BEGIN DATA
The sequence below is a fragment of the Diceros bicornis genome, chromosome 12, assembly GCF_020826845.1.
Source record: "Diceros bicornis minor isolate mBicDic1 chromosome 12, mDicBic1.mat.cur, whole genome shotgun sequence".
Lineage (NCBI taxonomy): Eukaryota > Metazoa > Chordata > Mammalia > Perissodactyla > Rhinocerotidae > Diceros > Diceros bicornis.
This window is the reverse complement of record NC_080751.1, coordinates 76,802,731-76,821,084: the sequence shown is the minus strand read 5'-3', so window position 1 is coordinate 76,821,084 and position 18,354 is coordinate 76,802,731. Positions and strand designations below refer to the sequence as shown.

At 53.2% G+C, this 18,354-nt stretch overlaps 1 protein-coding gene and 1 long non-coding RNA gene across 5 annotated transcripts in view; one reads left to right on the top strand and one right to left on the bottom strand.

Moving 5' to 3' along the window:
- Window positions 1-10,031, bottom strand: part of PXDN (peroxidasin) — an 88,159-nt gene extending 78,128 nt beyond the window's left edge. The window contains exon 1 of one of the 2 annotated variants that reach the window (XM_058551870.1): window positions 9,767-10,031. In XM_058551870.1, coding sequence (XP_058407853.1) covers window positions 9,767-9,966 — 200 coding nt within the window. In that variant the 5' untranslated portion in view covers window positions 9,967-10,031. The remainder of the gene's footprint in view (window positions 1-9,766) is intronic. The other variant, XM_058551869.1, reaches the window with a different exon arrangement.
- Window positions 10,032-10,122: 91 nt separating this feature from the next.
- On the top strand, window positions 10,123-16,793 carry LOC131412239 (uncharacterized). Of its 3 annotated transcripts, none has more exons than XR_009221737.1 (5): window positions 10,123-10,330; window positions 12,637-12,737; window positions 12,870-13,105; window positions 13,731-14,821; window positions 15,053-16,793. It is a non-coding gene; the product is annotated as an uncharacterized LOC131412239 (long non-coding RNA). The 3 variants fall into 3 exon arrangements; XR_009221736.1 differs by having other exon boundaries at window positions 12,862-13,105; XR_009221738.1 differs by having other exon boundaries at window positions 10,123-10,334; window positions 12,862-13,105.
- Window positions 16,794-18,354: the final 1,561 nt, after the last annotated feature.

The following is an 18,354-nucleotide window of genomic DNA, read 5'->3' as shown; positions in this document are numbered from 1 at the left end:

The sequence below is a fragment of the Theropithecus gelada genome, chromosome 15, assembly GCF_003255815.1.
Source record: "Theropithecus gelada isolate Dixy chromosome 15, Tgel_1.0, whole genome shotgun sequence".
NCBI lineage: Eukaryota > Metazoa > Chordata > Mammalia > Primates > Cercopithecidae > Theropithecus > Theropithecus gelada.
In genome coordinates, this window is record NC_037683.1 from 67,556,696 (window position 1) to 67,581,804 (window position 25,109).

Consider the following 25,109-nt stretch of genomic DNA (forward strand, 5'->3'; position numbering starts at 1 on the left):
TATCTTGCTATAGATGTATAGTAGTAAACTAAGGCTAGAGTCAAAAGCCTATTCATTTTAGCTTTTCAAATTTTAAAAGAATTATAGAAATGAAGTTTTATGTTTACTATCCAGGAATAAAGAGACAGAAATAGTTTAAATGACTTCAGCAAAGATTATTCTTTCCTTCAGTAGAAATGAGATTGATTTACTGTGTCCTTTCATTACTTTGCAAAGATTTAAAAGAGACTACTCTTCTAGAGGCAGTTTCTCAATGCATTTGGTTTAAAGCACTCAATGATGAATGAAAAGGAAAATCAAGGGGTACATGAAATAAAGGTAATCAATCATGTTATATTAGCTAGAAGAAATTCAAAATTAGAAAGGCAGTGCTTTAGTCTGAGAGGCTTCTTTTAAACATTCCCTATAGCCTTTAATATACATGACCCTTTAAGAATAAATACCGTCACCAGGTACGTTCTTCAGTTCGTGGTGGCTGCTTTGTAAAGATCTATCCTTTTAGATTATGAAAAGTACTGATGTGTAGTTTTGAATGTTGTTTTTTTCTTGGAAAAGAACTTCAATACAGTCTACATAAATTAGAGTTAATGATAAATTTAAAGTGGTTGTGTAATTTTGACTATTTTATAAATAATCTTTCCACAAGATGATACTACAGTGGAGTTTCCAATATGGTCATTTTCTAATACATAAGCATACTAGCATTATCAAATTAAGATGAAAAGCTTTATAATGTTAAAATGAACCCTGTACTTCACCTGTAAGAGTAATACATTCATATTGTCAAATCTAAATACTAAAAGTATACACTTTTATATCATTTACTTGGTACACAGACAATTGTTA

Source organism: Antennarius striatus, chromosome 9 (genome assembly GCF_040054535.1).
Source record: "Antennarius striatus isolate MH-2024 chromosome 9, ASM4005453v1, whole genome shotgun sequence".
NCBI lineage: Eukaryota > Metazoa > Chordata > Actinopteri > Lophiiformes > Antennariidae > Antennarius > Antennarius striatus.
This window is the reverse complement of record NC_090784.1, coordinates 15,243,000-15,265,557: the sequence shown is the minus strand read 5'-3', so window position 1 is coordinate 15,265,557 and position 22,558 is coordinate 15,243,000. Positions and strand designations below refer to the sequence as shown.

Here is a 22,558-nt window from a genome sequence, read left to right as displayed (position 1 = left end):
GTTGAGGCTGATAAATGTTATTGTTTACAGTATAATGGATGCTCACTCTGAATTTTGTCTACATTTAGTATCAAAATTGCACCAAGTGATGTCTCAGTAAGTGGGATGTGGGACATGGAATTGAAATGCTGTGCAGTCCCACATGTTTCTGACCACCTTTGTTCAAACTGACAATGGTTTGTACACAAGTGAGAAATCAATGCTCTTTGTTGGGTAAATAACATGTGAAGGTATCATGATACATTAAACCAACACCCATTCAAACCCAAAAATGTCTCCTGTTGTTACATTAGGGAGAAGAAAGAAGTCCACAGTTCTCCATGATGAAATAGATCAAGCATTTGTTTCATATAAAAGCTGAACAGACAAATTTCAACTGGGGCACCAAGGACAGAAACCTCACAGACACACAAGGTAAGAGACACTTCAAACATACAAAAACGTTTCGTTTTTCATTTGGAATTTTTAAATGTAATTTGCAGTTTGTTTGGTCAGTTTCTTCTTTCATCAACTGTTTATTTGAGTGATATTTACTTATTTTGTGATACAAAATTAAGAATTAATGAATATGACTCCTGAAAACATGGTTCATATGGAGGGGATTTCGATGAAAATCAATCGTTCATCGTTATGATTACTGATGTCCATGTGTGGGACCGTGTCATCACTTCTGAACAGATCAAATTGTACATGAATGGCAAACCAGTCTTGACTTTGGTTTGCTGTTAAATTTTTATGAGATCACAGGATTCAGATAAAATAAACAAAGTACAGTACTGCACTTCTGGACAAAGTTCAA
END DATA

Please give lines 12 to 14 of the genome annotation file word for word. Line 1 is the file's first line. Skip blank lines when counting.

The sequence below is a fragment of the Theropithecus gelada genome, chromosome 15, assembly GCF_003255815.1.
Source record: "Theropithecus gelada isolate Dixy chromosome 15, Tgel_1.0, whole genome shotgun sequence".
NCBI lineage: Eukaryota > Metazoa > Chordata > Mammalia > Primates > Cercopithecidae > Theropithecus > Theropithecus gelada.